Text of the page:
You had grown up in a world of black and white. Color was unknown to you, but you remembered how your parents described colors to you to make you feel a little better.
“Red is like fire. You know when you feel angry or frustrated? It’s like that. It’s hot and bold and angry.”
“Yellow is warm, bright and friendly. It’s the color of the sun, love. Makes you feel like someone wrapped you up in a blanket on a cold day.”
“Blue is the color of water. It’s cool. It’s cold. I think you’d like it quite a lot.”
This wasn’t abnormal. You wouldn’t get to see the colors your parents’ got to see until you met your soulmate. You knew it would be a long time until then, but hearing your parents describe the colors to you was enough for the time being.
Imagine Trucy planning what was originally going to be something small, and then Athena and Apollo found out and just had to get involved because, after all, “Mr. Wright is our work dad!”
Of course, Trucy tells Maya of her plans, and Maya and Pearl are dropping everything to be there for Nick, who has been there for them more than anyone else could have been, just like how a dad would be.
And then word gets around to the prosecutors, and suddenly Sebastian is insisting that he come too because Mr. Edgeworth was a better dad to him than his dad ever was. He tells Kay, who also “steals” her way in because Mr. Edgeworth is family to her too!
Word gets around the prosecutor’s office, and suddenly Klavier and Simon are calling Trucy and saying they are going to show up because - despite that they wouldn’t say it out loud (for different reasons, of course) - the Chief Prosecutor is their work dad and they need to show their appreciation.
And Ema pushes her way in as well, because she remembers how much they took care of her and looked after her when her sister was on trial…
So what Trucy had originally planned on being a quiet celebration for her two dads, turns into a big get-together because Miles and Phoenix have unofficially adopted so many children and have the biggest family ever.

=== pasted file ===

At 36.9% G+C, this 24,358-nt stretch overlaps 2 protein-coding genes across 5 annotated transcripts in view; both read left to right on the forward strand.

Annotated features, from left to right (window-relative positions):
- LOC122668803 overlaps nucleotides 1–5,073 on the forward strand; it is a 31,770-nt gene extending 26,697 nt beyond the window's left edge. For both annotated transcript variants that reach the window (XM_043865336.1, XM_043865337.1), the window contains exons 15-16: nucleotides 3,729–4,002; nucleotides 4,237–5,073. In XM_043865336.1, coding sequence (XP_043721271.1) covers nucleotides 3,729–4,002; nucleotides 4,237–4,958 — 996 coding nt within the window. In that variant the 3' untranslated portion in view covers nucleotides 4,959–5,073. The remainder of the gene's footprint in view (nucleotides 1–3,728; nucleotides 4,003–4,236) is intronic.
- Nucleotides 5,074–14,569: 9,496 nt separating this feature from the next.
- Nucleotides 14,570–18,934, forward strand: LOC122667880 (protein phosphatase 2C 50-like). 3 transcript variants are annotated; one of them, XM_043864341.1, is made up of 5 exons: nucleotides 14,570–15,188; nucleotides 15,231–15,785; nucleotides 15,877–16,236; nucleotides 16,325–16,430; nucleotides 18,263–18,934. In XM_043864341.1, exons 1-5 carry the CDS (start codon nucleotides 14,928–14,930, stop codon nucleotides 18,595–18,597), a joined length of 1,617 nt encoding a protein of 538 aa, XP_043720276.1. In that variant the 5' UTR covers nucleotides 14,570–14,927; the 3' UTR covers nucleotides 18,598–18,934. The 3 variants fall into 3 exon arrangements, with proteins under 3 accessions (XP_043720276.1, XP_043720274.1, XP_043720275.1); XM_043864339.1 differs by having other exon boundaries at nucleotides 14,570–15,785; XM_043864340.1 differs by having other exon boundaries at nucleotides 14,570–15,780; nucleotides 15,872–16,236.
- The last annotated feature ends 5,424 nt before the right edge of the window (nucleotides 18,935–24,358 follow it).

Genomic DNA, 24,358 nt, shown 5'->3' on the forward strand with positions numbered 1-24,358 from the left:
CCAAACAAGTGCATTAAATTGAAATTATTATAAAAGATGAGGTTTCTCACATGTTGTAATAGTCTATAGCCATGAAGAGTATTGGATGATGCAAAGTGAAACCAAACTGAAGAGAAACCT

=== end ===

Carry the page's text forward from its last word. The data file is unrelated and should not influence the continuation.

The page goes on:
And when they both walk in to this big surprise - to their entire family telling them happy father’s day and showing how much they love and appreciate them - Phoenix starts openly crying while Miles tries to hide the tears in his eyes from everyone.
“I mean, d'you know what eternity is? There’s this big mountain, see, a mile high, at the end of the universe, and once every thousand years there’s this little bird-“
"What little bird?” said Aziraphale suspiciously.
“This little bird I’m talking about. And every thousand years-”
“The same bird every thousand years?”
Crowley hesitated. “Yeah,” he said.
“Bloody ancient bird, then.”
“Okay. And every thousand years this bird flies-”
“-flies all the way to this mountain and sharpens its beak-”
“Hold on. You can’t do that. Between here and the end of the universe there’s loads of-” The angel waved a hand expansively, if a little unsteadily. “Loads of buggerall, dear boy.”
“But it gets there anyway,” Crowley persevered.
“It doesn’t matter!”
“It could use a space ship,” said the angel.
Crowley subsided a bit. “Yeah,” he said. “If you like. Anyway, this bird-”
“Only it is the end of the universe we’re talking about,” said Aziraphale. “So it’d have to be one of those space ships where your descendants are the ones who get out at the other end. You have to tell your descendants, you say, When you get to the Mountain, you’ve got to-” He hesitated. “What have
they got to do?”
“Sharpen its beak on the mountain,” said Crowley. “And then it flies back-”
“-in the space ship-”
“And after a thousand years it goes and does it all again,” said Crowley quickly.
There was a moment of drunken silence.
“Seems a lot of effort just to sharpen a beak,” mused Aziraphale.
“Listen,” said Crowley urgently, “the point is that when the bird has worn the mountain down to nothing, right, then-”
Aziraphale opened his mouth. Crowley just knew he was going to make some point about the relative hardness of birds’ beaks and granite mountains, and plunged on quickly.
“-then you still won’t have finished watching The Sound of Music.”
“And you’ll enjoy it,” Crowley said relentlessly. “You really will.”
“My dear boy-”
“You won’t have a choice.”
“Heaven has no taste.”
“And not one single sushi restaurant.”
A look of pain crossed the angel’s suddenly very serious face.”
Neil Gaiman, Good Omens: The Nice and Accurate Prophecies of Agnes Nutter, Witch
Jim used to borrow Seb’s boxers. They were miles too big, but they were comfy, and they felt like home. Seb would moan about how he couldn’t just wear his own but Jim wouldn’t care.
It’s different now there’s no Seb to complain. Jim sits in the apartment wearing nothing but Seb’s baggy t-shirts and underwear, half expecting his blonde boyfriend to barge around the corner and yell at him.
He never does.
That’s the thing about death though, it’s permanent.